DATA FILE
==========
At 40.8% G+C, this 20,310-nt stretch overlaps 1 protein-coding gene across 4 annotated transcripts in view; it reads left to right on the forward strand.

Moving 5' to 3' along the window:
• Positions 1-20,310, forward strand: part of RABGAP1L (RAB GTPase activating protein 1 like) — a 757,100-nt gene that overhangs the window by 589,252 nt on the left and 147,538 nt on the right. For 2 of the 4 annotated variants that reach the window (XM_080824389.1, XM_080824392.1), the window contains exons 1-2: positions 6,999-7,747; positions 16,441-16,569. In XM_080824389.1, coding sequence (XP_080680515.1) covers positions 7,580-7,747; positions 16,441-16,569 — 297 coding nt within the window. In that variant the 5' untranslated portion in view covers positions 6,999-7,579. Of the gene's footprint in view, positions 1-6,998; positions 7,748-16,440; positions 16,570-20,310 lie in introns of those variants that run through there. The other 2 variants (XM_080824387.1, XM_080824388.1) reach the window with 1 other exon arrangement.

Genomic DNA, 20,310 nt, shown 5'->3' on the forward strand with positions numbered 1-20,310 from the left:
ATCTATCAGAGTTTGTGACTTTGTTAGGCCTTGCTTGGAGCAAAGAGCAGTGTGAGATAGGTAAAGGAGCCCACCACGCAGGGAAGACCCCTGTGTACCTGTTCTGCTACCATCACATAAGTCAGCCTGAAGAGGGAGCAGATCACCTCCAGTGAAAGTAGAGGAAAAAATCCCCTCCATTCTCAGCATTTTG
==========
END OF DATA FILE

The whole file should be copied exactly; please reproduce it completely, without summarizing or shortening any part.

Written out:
At 40.8% G+C, this 20,310-nt stretch overlaps 1 protein-coding gene across 4 annotated transcripts in view; it reads left to right on the forward strand.

Moving 5' to 3' along the window:
• Positions 1-20,310, forward strand: part of RABGAP1L (RAB GTPase activating protein 1 like) — a 757,100-nt gene that overhangs the window by 589,252 nt on the left and 147,538 nt on the right. For 2 of the 4 annotated variants that reach the window (XM_080824389.1, XM_080824392.1), the window contains exons 1-2: positions 6,999-7,747; positions 16,441-16,569. In XM_080824389.1, coding sequence (XP_080680515.1) covers positions 7,580-7,747; positions 16,441-16,569 — 297 coding nt within the window. In that variant the 5' untranslated portion in view covers positions 6,999-7,579. Of the gene's footprint in view, positions 1-6,998; positions 7,748-16,440; positions 16,570-20,310 lie in introns of those variants that run through there. The other 2 variants (XM_080824387.1, XM_080824388.1) reach the window with 1 other exon arrangement.

Genomic DNA, 20,310 nt, shown 5'->3' on the forward strand with positions numbered 1-20,310 from the left:
ATCTATCAGAGTTTGTGACTTTGTTAGGCCTTGCTTGGAGCAAAGAGCAGTGTGAGATAGGTAAAGGAGCCCACCACGCAGGGAAGACCCCTGTGTACCTGTTCTGCTACCATCACATAAGTCAGCCTGAAGAGGGAGCAGATCACCTCCAGTGAAAGTAGAGGAAAAAATCCCCTCCATTCTCAGCATTTTG